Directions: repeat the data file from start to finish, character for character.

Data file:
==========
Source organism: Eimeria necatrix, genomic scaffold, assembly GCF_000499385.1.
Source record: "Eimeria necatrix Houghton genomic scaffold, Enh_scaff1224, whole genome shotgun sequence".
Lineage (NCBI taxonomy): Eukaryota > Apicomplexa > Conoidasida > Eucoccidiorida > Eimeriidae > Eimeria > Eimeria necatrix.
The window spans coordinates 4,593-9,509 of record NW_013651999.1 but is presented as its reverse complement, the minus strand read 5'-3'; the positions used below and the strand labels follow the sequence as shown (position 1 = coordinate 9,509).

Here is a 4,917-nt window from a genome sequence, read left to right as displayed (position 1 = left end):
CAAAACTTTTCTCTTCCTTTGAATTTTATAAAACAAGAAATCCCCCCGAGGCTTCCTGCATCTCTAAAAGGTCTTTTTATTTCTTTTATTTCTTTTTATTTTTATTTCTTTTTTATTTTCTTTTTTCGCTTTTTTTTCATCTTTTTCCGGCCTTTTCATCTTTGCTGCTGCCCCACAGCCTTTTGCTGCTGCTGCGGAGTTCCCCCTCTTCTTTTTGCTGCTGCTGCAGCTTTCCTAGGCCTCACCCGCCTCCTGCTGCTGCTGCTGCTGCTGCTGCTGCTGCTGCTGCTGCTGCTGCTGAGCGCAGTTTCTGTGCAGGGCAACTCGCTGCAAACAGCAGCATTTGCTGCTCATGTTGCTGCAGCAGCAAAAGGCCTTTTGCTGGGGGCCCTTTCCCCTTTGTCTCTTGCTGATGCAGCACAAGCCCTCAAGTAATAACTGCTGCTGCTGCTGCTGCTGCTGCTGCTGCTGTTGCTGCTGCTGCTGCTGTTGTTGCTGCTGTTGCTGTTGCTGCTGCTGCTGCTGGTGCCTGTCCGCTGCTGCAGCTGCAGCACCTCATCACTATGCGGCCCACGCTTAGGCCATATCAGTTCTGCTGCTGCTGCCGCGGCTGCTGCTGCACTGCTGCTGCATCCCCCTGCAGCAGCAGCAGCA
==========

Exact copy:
Source organism: Eimeria necatrix, genomic scaffold, assembly GCF_000499385.1.
Source record: "Eimeria necatrix Houghton genomic scaffold, Enh_scaff1224, whole genome shotgun sequence".
Lineage (NCBI taxonomy): Eukaryota > Apicomplexa > Conoidasida > Eucoccidiorida > Eimeriidae > Eimeria > Eimeria necatrix.
The window spans coordinates 4,593-9,509 of record NW_013651999.1 but is presented as its reverse complement, the minus strand read 5'-3'; the positions used below and the strand labels follow the sequence as shown (position 1 = coordinate 9,509).

Here is a 4,917-nt window from a genome sequence, read left to right as displayed (position 1 = left end):
CAAAACTTTTCTCTTCCTTTGAATTTTATAAAACAAGAAATCCCCCCGAGGCTTCCTGCATCTCTAAAAGGTCTTTTTATTTCTTTTATTTCTTTTTATTTTTATTTCTTTTTTATTTTCTTTTTTCGCTTTTTTTTCATCTTTTTCCGGCCTTTTCATCTTTGCTGCTGCCCCACAGCCTTTTGCTGCTGCTGCGGAGTTCCCCCTCTTCTTTTTGCTGCTGCTGCAGCTTTCCTAGGCCTCACCCGCCTCCTGCTGCTGCTGCTGCTGCTGCTGCTGCTGCTGCTGCTGCTGCTGCTGAGCGCAGTTTCTGTGCAGGGCAACTCGCTGCAAACAGCAGCATTTGCTGCTCATGTTGCTGCAGCAGCAAAAGGCCTTTTGCTGGGGGCCCTTTCCCCTTTGTCTCTTGCTGATGCAGCACAAGCCCTCAAGTAATAACTGCTGCTGCTGCTGCTGCTGCTGCTGCTGCTGTTGCTGCTGCTGCTGCTGTTGTTGCTGCTGTTGCTGTTGCTGCTGCTGCTGCTGGTGCCTGTCCGCTGCTGCAGCTGCAGCACCTCATCACTATGCGGCCCACGCTTAGGCCATATCAGTTCTGCTGCTGCTGCCGCGGCTGCTGCTGCACTGCTGCTGCATCCCCCTGCAGCAGCAGCAGCA